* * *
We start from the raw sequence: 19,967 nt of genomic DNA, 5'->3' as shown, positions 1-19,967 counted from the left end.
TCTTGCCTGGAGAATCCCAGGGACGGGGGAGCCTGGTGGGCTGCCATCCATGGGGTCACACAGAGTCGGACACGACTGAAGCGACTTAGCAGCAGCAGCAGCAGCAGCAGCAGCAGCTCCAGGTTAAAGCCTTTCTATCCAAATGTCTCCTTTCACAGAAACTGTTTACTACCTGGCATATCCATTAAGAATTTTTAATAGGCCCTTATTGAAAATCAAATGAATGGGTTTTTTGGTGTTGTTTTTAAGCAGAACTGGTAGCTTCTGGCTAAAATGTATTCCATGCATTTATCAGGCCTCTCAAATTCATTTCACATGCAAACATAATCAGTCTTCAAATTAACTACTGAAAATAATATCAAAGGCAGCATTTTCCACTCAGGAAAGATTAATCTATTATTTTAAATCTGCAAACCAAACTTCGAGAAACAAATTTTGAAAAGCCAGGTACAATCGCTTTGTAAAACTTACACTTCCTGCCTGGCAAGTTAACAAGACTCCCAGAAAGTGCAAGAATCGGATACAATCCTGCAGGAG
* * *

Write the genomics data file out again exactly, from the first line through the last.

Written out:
We start from the raw sequence: 19,967 nt of genomic DNA, 5'->3' as shown, positions 1-19,967 counted from the left end.
TCTTGCCTGGAGAATCCCAGGGACGGGGGAGCCTGGTGGGCTGCCATCCATGGGGTCACACAGAGTCGGACACGACTGAAGCGACTTAGCAGCAGCAGCAGCAGCAGCAGCAGCAGCTCCAGGTTAAAGCCTTTCTATCCAAATGTCTCCTTTCACAGAAACTGTTTACTACCTGGCATATCCATTAAGAATTTTTAATAGGCCCTTATTGAAAATCAAATGAATGGGTTTTTTGGTGTTGTTTTTAAGCAGAACTGGTAGCTTCTGGCTAAAATGTATTCCATGCATTTATCAGGCCTCTCAAATTCATTTCACATGCAAACATAATCAGTCTTCAAATTAACTACTGAAAATAATATCAAAGGCAGCATTTTCCACTCAGGAAAGATTAATCTATTATTTTAAATCTGCAAACCAAACTTCGAGAAACAAATTTTGAAAAGCCAGGTACAATCGCTTTGTAAAACTTACACTTCCTGCCTGGCAAGTTAACAAGACTCCCAGAAAGTGCAAGAATCGGATACAATCCTGCAGGAG